My MBA program's Leadership and Ethics class had a guest lecturer last week. Walter Pavlo was a middle manager at MCI Communications in the mid-1990s. He was involved in helping MCI conceal millions of dollars in bad debt. His ability to hide bad debt led to a scheme to embezzle $6 million. He was caught and convicted, and served 2 years in prison. His book, Stolen Without a Gun, tells the story of his and MCI's downfall.
Pavlo is a very likable, outgoing guy. He was very open about what he did, and freely admitted he was wrong. The most interesting parts of his talk were about the corporate culture at MCI that put all value on making the numbers every quarter. Without using it as an excuse for his behavior, he described a situation where there was a lot of pressure to perform, no oversight, no positive corporate culture for accountability, and lots of money changing hands.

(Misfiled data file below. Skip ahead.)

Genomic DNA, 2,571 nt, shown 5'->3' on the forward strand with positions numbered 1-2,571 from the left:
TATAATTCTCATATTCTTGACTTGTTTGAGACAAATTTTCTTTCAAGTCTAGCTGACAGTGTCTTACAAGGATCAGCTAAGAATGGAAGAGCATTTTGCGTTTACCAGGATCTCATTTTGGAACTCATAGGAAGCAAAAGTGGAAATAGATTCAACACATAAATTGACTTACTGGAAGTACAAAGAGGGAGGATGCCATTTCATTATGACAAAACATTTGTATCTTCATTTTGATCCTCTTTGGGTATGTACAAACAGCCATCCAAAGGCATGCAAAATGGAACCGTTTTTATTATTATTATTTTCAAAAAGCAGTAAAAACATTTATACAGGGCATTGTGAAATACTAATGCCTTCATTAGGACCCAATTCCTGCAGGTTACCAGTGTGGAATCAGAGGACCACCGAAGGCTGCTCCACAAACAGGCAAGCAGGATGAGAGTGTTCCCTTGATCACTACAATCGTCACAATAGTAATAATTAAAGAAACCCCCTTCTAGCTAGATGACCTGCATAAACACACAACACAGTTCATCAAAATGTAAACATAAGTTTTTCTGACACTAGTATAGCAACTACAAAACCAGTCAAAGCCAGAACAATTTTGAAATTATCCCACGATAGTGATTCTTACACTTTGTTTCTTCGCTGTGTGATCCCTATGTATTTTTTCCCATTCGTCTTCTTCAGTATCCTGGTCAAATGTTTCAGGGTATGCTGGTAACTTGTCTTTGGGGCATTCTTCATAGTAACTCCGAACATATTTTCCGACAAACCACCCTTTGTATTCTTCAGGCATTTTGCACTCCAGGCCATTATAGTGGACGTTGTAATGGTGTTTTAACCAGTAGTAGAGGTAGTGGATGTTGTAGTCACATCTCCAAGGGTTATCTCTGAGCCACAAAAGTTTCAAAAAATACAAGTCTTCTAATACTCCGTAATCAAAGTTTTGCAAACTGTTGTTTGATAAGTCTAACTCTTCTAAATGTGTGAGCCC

He had an interesting observation about the mortgage meltdown crisis going on now. "The mortgage industry is just the telecom industry in the 1990s." The subprime lenders and borrowers are telecom's wholesalers and high risk, high profit long distance resellers in the 90s. Pavlo says that the mortgage accounting tricks to hide bad debt occurred 3 years ago, and will soon come to light.
The talk was, in a way, a showing of the "Scared Straight" documentary for MBAs. Message: play clean, keep your moorings, resist the urge to bend the rules when it looks like everyone else is doing it.